Call To Die

Then [Jesus] said to them all, "If anyone wants to come with Me, he must deny himself, take up his cross daily, and follow Me. For whoever wants to save his life will lose it, but whoever loses his life because of Me will save it. (Luke 9:23-24, HCSB)

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Follower of Christ, husband of Abby, member of Kosmosdale Baptist Church, and tutor/staff member at Sayers Classical Academy.

Monday, March 30, 2015

"Justification"

Below are quotes from John Murray, Redemption Accomplished and Applied. The outline is my own, based on Murray's flow of thought; in a few cases, the quotes have been slightly re-arranged from the order in which they occur in Murray's chapter:

I. The Need for Justification
John Murray


A. God's Wrath: "[W]e are all wrong with [God] because we have all sinned and come short of the glory of God[, earning] God's wrath (Rom 1:18): this is our situation and it is our relation to God; [therefore,] how can we be right with him?"

B. The Question Raised: "[H]ow can sinful man become just with God?... Justification is the answer and justification is the act of God's free grace. (Rom 8:33)

II. The Definition of Justification

A. Justification is NOT to be Confused with Regeneration, Sanctification, or Glorification: "Justification does not mean to make righteous, or good, or holy, or upright. It is perfectly true that in the application of redemption God makes people holy and upright. He renews them after his own image. He begins to do this in regeneration and he carries it on in the work of sanctification. He will perfect it in glorification. But justification does not refer to this renewing and sanctifying grace of God."

B. According to the Common Use of the Term, "Justification" Does NOT Mean "To Make Righteous": "When we justify a person we do not make that person good or upright. When a judge justifies an accused person he does not make that person an upright person. He simply declares that in his judgment the person is not guilty of the accusation but is upright in terms of the law relevant to the case. In a word, justification is simply a declaration or pronouncement respecting the relation of the person to the law which he, the judge, is required to administer."

C. According to the Biblical Use of the Term, "Justification" Does NOT Mean "To Make Righteous":

1. As seen in the activity of righteous judges under the Mosaic Law: "[In the OT Law-as seen in passages like Deut 25:1] it was not the function of judges to make people righteous. The meaning is simply and only that the judges were to give a just judgment..."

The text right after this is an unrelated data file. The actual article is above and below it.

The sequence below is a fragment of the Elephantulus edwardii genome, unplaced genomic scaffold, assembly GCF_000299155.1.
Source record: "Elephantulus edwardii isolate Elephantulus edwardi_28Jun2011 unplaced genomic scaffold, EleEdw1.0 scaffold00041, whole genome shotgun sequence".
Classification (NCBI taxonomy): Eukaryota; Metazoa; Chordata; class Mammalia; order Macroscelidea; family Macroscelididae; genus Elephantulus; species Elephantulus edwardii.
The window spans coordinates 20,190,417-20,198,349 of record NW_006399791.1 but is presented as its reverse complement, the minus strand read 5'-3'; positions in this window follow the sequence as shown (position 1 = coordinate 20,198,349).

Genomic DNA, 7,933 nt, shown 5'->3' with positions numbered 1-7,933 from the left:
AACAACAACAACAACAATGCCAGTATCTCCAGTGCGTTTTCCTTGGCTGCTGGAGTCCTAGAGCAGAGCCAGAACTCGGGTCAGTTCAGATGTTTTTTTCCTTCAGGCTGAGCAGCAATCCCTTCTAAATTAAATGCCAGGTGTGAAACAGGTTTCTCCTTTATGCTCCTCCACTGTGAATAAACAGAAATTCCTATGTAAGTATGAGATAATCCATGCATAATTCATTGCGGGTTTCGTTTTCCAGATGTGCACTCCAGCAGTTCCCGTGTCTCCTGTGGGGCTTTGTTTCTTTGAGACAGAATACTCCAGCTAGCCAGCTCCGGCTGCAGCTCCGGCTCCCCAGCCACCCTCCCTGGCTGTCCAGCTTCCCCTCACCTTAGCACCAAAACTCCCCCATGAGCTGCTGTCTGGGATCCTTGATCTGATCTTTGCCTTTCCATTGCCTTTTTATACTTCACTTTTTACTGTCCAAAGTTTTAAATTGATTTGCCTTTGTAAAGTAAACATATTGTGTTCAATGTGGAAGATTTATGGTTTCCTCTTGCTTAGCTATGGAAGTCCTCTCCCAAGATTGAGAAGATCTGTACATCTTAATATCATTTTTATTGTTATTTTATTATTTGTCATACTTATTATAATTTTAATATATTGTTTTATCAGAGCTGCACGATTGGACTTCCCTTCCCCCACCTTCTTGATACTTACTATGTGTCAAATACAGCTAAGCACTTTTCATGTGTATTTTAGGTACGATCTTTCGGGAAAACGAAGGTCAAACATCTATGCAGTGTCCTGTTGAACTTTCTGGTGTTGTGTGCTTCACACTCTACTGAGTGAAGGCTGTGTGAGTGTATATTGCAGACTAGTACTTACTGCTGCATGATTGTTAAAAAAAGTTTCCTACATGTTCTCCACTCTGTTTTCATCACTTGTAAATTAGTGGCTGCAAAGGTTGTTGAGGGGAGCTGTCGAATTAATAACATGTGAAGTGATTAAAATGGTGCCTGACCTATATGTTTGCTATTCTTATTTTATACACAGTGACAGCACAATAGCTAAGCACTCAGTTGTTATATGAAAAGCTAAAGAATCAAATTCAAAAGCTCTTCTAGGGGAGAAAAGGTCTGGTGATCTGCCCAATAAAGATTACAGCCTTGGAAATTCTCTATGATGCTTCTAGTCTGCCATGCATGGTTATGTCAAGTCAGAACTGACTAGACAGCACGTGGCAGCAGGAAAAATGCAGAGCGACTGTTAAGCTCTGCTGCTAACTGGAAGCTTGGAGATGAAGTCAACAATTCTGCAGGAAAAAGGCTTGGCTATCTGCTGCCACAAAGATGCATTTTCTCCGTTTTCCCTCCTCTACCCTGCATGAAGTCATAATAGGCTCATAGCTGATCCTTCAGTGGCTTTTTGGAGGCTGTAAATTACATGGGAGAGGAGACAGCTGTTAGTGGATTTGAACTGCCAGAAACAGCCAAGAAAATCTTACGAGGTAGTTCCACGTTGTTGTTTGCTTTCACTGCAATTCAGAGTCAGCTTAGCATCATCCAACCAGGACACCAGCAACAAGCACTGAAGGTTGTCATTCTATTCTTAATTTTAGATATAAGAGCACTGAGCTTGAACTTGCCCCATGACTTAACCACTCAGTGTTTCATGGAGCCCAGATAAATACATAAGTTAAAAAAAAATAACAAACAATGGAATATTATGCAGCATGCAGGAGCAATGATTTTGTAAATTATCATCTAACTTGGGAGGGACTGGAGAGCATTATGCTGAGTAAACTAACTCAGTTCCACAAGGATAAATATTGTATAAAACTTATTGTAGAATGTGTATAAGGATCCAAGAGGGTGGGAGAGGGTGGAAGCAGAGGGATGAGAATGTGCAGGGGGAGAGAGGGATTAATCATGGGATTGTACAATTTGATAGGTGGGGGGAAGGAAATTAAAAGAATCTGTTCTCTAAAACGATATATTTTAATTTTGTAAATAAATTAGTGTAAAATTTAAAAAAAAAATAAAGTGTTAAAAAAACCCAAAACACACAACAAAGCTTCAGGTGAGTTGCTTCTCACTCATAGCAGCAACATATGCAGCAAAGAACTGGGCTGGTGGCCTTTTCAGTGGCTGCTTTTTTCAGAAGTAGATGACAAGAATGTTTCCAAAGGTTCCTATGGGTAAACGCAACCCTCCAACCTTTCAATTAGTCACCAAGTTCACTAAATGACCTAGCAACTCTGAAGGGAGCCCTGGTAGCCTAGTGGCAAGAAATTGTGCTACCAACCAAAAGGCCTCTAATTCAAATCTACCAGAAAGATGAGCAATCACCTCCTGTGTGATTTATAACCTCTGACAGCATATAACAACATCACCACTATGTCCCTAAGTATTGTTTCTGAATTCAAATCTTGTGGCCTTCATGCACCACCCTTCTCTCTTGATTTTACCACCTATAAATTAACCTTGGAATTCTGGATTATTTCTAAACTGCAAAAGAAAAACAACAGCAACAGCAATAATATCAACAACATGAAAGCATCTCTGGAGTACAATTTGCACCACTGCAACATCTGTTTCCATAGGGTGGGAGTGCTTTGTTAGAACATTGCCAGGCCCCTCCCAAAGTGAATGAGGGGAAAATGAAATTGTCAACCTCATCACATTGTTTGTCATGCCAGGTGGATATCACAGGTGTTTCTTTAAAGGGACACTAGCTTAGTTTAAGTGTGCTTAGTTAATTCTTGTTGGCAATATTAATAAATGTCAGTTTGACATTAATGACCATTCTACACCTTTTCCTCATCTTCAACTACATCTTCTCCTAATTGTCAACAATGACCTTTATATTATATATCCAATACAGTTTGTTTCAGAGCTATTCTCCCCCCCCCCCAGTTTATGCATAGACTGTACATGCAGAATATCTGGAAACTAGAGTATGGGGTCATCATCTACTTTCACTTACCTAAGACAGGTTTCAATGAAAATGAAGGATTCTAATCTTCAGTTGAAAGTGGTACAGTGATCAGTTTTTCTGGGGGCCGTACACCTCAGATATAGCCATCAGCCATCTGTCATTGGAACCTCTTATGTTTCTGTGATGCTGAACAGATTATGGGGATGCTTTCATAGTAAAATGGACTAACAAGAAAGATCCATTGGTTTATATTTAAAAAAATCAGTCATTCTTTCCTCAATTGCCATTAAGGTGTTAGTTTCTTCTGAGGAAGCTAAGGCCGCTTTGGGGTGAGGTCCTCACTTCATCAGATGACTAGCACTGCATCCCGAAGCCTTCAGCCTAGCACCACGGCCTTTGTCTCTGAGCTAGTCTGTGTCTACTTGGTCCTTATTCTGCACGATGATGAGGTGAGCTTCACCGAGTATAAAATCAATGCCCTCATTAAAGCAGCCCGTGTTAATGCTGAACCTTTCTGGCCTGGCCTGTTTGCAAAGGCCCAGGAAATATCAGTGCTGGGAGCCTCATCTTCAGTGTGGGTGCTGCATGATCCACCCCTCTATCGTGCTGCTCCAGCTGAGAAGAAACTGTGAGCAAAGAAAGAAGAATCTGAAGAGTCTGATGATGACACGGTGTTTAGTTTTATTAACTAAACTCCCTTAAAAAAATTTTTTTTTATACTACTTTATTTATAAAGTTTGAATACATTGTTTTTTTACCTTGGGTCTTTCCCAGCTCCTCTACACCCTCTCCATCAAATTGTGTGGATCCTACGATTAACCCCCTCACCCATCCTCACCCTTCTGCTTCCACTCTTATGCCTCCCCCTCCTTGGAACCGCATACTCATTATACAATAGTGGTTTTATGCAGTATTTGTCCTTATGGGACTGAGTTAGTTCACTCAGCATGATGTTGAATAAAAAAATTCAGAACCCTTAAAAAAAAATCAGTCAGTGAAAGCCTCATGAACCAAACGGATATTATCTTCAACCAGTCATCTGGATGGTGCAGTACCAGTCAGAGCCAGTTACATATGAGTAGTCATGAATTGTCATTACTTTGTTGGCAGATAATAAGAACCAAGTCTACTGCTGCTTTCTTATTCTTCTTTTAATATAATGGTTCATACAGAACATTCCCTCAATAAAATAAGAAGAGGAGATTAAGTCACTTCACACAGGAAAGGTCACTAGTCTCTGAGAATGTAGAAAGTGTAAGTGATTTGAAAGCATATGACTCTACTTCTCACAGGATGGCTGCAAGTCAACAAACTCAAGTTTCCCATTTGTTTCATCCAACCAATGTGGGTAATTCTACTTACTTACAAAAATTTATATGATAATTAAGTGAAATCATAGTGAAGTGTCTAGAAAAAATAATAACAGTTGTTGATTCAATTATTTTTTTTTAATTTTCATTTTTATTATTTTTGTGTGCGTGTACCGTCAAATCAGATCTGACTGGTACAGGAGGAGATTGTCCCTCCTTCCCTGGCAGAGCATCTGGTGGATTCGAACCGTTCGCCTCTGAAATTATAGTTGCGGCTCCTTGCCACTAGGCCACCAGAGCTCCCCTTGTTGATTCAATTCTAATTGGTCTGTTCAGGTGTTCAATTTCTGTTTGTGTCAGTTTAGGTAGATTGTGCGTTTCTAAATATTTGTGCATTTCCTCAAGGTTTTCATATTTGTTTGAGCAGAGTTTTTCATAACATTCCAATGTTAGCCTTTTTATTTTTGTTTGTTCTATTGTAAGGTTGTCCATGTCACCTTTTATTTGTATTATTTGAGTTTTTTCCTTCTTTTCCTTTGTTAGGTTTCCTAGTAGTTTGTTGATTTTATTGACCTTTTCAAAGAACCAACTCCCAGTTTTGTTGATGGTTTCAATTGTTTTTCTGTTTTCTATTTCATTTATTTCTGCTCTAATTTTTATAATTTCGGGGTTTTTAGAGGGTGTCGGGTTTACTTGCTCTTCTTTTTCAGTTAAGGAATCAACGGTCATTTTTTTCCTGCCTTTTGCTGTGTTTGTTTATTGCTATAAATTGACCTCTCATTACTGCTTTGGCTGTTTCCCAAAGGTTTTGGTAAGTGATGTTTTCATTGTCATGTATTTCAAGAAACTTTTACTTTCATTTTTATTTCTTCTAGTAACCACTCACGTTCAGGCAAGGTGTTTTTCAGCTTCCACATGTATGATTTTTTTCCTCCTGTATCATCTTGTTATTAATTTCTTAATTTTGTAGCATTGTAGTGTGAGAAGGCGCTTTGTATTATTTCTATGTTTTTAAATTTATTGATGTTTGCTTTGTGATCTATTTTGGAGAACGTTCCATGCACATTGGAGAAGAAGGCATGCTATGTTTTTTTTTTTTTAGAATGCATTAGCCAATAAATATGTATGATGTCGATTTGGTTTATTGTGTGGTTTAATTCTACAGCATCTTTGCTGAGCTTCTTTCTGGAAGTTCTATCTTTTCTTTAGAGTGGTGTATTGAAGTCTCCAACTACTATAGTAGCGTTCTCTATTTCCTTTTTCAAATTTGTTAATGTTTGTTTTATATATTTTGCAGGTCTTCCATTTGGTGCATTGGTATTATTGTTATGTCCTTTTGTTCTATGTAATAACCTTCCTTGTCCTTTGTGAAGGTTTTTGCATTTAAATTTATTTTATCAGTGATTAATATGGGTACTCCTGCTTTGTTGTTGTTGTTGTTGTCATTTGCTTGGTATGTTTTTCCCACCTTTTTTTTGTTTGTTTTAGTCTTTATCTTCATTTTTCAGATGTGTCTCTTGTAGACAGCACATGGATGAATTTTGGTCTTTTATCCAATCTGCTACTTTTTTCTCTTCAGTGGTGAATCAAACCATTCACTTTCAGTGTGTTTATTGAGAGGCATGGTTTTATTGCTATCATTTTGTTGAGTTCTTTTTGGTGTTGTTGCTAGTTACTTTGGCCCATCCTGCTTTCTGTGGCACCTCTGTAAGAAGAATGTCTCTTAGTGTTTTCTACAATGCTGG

2. As seen in the contrast between justification and condemnation: "Justification is contrasted with condemnation (cf. Deut 25:1; Prov 17:15; Rom 8:33-34). Condemn never means to make wicked, and so justify cannot mean to make good or upright" [emphasis added].

D. JUSTIFICATION IS FORENSIC: "It has to do with a judgment given, declared, or pronounced;"

III. Justification Based Upon Imputation

A. The Difference Between Human and Divine Justification: "Man must condemn the wicked, and he may justify only the righteous... God justifies the ungodly" [emphases in original].

B. Divine Justification a "Constitutive Act": "Justification is therefore a constitutive act whereby the righteousness of Christ is imputed to our account and we are accordingly accepted as righteous in God's sight."

C. The Ground of Justification, NOT Our Own Works: "Justification is not by the righteousness of performance on our part; it is not of works (Rom 3:20; 4:2; 10:3-4; Gal 2:16; 3:11; 5:4; Phil 3:9)."

D. The Ground of Justification, An Alien Righteousness:

1. The righteousness of God: "It is by the righteousness of God that we are justified (Rom 1:17; 3:21-22; 10:3; Phil 3:9)."

2. The obedience of Christ: "The obedience of Christ must therefore be regarded as the ground of justification: it is the righteousness which God not only takes into account but reckons to our account when he justifies the ungodly"[emphases in original]... "The righteousness of justification is the righteousness and obedience of Christ (Rom 5:17-19)."

IV. Justification Is By Faith Alone

A. PROOFS: "We are justified by faith, or through faith, or upon faith (cf. Rom 1:17; 3:22, 25-28, 30; 4:3,5,16, 24; 5:1; Gal 2:16; 3:8-9; 5:4-5; Phil 3:9)."

B. Faith, the Instrument by Which We Are Justified: "[F]aith is an indispensable instrumentality in connection with justification."

C. Faith, The Prerequisite to Justification: "We are justified by faith and faith is the prerequisite... God justifies those who believe in Jesus and upon the event of faith."

D. Faith Takes Hold of Christ and His Righteousness: "[F]aith... receives and rests upon another, in this case Christ and his righteousness."

E. Faith and Works Antithetical: "Faith stands in antithesis to works; there can be no amalgam of these two (cf. Gal 5:4)."

V. The Old Objection: 'Justification by Faith Alone Leads to License'

A. Justifying Faith Works Itself Out Through Love: "Faith works itself out through love (cf. Gal 5:6)."

B. Justifying Faith Does Works: "And faith without works is dead" (cf. James 2:17-20).

C. Justifying Faith Is Living Faith: "It is living faith that justifies and living faith unites to Christ both in virtue of his death and in the power of his resurrection. No one has entrusted himself to Christ for the deliverance from the guilt of sin who has not also entrusted himself to him for the deliverance from the power of sin" (Rom 6:1-2).

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